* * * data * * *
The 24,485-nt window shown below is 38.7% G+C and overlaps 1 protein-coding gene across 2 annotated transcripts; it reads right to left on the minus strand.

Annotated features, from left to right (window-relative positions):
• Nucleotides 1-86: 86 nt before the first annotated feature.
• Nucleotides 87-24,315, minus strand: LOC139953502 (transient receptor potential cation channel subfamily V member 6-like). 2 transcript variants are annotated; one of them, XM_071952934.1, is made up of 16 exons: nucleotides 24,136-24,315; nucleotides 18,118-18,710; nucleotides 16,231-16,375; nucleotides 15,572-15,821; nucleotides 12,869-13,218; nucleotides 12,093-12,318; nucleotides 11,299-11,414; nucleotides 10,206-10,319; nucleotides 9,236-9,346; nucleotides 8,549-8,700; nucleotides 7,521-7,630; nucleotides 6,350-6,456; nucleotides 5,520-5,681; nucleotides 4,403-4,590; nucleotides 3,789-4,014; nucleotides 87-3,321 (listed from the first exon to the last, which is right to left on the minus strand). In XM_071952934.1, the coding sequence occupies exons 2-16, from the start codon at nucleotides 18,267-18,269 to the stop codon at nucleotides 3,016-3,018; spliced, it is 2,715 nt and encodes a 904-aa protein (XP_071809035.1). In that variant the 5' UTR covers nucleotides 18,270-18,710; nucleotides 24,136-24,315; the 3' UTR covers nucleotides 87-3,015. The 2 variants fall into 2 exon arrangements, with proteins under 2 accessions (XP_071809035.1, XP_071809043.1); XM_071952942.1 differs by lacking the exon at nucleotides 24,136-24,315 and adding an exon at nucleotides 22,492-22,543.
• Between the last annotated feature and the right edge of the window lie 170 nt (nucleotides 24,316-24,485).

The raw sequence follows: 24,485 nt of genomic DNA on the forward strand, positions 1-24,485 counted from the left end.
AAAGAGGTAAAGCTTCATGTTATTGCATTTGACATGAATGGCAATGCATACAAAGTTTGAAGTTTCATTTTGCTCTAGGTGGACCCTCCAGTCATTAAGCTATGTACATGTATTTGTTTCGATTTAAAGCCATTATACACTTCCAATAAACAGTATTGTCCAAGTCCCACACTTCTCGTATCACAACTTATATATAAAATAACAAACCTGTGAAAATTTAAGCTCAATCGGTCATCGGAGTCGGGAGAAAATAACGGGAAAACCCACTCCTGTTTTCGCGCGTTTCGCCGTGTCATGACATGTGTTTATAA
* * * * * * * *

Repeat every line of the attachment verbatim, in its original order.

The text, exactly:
The 24,485-nt window shown below is 38.7% G+C and overlaps 1 protein-coding gene across 2 annotated transcripts; it reads right to left on the minus strand.

Annotated features, from left to right (window-relative positions):
• Nucleotides 1-86: 86 nt before the first annotated feature.
• Nucleotides 87-24,315, minus strand: LOC139953502 (transient receptor potential cation channel subfamily V member 6-like). 2 transcript variants are annotated; one of them, XM_071952934.1, is made up of 16 exons: nucleotides 24,136-24,315; nucleotides 18,118-18,710; nucleotides 16,231-16,375; nucleotides 15,572-15,821; nucleotides 12,869-13,218; nucleotides 12,093-12,318; nucleotides 11,299-11,414; nucleotides 10,206-10,319; nucleotides 9,236-9,346; nucleotides 8,549-8,700; nucleotides 7,521-7,630; nucleotides 6,350-6,456; nucleotides 5,520-5,681; nucleotides 4,403-4,590; nucleotides 3,789-4,014; nucleotides 87-3,321 (listed from the first exon to the last, which is right to left on the minus strand). In XM_071952934.1, the coding sequence occupies exons 2-16, from the start codon at nucleotides 18,267-18,269 to the stop codon at nucleotides 3,016-3,018; spliced, it is 2,715 nt and encodes a 904-aa protein (XP_071809035.1). In that variant the 5' UTR covers nucleotides 18,270-18,710; nucleotides 24,136-24,315; the 3' UTR covers nucleotides 87-3,015. The 2 variants fall into 2 exon arrangements, with proteins under 2 accessions (XP_071809035.1, XP_071809043.1); XM_071952942.1 differs by lacking the exon at nucleotides 24,136-24,315 and adding an exon at nucleotides 22,492-22,543.
• Between the last annotated feature and the right edge of the window lie 170 nt (nucleotides 24,316-24,485).

The raw sequence follows: 24,485 nt of genomic DNA on the forward strand, positions 1-24,485 counted from the left end.
AAAGAGGTAAAGCTTCATGTTATTGCATTTGACATGAATGGCAATGCATACAAAGTTTGAAGTTTCATTTTGCTCTAGGTGGACCCTCCAGTCATTAAGCTATGTACATGTATTTGTTTCGATTTAAAGCCATTATACACTTCCAATAAACAGTATTGTCCAAGTCCCACACTTCTCGTATCACAACTTATATATAAAATAACAAACCTGTGAAAATTTAAGCTCAATCGGTCATCGGAGTCGGGAGAAAATAACGGGAAAACCCACTCCTGTTTTCGCGCGTTTCGCCGTGTCATGACATGTGTTTATAA